Technology to track stolen goods

Police department joins burgeoning online database cataloging valuables

The Bayonne Police Department has joined statewide and national movements to transition from paper records to technology in the registering and tracking of jewelry and other valuables resold to merchants.
The BPD has joined RAPID, the Regional Automated Property Information Database, an internet-based computer system that electronically delivers transaction information from pawn, second-hand, and precious metal businesses to law enforcement agencies.
Bayonne, Jersey City, and Belleville are among the first municipalities in North Jersey to adopt the program. Police departments in Ocean and Monmouth counties, and other central and southern New Jersey locations, already have the program up and running. This is in part because of the need to deal with problems associated with heroin epidemics in those communities. Stolen items are often pawned or resold to feed drug habits.
In the past, businesses in the city were required to maintain a ledger for all transactions and to report the details on an index card, which was mailed to the police department.
“This system requires the subject businesses to report the transactions electronically over the internet,” said Bayonne Police Capt. George Farley of the department’s ABC (Alcohol Beverage Control) unit.
The problems with the old system were that information was not in a centralized location for multiple police departments to access and there was no way for other departments investigating robberies or burglaries to actually see suspected stolen items.


“Detectives will no longer have to visit individual businesses for stolen property. Transactions will be viewed at their desktop or mobile device.’” – Capt. George Farley

Both of those have changed with RAPID, a comprehensive system that is accessible to all police departments which have signed up for it. Posted pictures can be seen by multiple departments because the system is internet based.
“This system makes use of current technology and assists our investigators in being more efficient and effective,” Farley said. “Detectives will no longer have to visit individual businesses for stolen property. Transactions will be viewed at their desktop or mobile device.”
Last year, Bayonne detectives cracked the case of multiple burglaries at the Alexan CityView apartment complex by visiting North Hudson pawn shops and finding items taken during the commission of some of those crimes. The RAPID system would have aided in that investigation.
Bayonne moved to the new technology by passing an ordinance in the fall that allowed for the updating of the system.

Affected businesses

Affected businesses include dealers who buy precious metals and certain secondhand goods for resale. Nonprofit and charitable organizations are exempted from the new ordinance.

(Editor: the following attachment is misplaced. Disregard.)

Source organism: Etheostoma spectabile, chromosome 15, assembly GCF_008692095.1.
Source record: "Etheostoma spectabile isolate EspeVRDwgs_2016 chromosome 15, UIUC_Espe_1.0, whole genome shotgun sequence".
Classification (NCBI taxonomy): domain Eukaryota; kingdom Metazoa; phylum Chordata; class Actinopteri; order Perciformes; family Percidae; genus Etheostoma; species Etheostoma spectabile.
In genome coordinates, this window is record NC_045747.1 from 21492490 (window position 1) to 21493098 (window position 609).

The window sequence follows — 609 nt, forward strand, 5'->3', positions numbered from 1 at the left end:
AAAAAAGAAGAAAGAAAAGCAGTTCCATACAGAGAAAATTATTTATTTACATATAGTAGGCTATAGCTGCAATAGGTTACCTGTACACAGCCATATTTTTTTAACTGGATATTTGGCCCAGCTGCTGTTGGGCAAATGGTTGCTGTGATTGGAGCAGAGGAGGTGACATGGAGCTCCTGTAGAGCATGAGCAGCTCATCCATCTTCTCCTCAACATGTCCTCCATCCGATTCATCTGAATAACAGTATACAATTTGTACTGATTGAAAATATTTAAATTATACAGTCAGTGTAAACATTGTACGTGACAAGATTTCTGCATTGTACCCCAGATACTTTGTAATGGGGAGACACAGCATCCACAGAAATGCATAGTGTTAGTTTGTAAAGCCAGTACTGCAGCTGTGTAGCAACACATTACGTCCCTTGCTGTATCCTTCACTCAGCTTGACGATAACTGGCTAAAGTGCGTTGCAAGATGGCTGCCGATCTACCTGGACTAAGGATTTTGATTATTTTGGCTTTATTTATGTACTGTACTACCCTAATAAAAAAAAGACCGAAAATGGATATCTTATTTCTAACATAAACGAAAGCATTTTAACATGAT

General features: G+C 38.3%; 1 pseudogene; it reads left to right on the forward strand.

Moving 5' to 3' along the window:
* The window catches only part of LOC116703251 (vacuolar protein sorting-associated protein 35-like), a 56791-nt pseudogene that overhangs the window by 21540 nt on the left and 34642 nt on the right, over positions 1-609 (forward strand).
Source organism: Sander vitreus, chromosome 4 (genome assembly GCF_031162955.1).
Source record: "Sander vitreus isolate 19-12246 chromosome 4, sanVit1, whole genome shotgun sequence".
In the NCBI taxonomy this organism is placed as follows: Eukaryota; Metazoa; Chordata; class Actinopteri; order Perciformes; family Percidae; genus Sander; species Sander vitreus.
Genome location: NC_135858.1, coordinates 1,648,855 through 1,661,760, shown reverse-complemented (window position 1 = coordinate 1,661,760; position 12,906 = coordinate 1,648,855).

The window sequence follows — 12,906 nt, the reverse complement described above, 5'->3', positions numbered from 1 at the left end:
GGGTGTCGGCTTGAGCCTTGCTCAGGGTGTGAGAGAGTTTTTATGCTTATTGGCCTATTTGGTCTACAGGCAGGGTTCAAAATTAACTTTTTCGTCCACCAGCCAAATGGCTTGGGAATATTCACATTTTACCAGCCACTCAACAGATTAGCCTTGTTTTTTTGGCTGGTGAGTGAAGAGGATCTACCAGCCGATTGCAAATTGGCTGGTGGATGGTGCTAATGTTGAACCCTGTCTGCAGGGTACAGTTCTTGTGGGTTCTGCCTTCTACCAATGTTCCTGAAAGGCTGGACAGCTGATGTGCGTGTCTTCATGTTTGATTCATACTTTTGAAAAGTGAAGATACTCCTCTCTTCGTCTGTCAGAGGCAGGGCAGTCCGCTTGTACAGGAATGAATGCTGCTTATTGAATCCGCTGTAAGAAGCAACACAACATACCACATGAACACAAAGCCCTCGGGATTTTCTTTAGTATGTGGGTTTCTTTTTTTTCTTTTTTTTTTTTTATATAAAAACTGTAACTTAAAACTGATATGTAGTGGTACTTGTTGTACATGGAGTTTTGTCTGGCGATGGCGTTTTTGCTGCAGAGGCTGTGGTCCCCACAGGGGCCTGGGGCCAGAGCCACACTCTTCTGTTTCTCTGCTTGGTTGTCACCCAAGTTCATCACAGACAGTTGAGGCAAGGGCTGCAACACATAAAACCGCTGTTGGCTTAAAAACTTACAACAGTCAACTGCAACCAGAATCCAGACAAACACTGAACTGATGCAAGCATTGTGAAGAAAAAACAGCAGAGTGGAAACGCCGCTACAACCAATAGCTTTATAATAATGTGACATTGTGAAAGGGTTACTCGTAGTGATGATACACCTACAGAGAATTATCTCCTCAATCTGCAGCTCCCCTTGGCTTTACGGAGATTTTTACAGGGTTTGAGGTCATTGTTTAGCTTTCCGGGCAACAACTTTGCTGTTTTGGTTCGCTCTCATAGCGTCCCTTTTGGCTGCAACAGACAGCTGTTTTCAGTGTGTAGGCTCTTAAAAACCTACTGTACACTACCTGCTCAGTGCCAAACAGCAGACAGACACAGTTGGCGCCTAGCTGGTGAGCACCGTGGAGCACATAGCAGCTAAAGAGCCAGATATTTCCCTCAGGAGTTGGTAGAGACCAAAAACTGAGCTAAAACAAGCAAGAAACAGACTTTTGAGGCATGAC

Bayonne became interested in the new program after Police Chief Drew Niekrasz learned of it at a chiefs of police conference at the shore.
“He felt it would be best to get on board and be ahead of the curve,” Farley said.
Giving police the ability to view items instantly is important because those taking used items have to keep them only 10 days before selling them. So time is important when police are trying to track stolen items.
About 20 stores in Bayonne will be affected by the new ordinance; one pawn shop, several jewelers, and certain cell phone and computer gaming stores.
It is anticipated that all affected businesses will be in compliance by mid-spring.

Next steps for program

“Right now, we’re in an important phase where all the store owners will be contacted and we’ll develop a list, and we’ll send them out information about the advantages of the system,” Farley said. “They’ll call and we’ll set them up in store.”
The ABC Unit will be conducting background checks on all businesses subject to the ordinance. They will also ensure that such businesses comply with the ordinance. Failure to comply can result in a fine, temporary suspension, or complete revocation of license, depending on the number of infractions.
Federal forfeiture funds will be used to defer the first-year startup costs associated with this new program for affected businesses.
BPD will use forfeiture funds to pay for the first year of the system and digital cameras.
During the second year, stores will pay for the cost of maintenance. The businesses pay for the licensing fee each year.
A number of Bayonne detectives and ABC unit officers will undergo the necessary half-day training.
As more and more state police departments buy into the RAPID system the more successful it will be.
“The program only really works optimally when all law enforcement agencies are involved with it,” Farley said.

Joseph Passantino may be reached at

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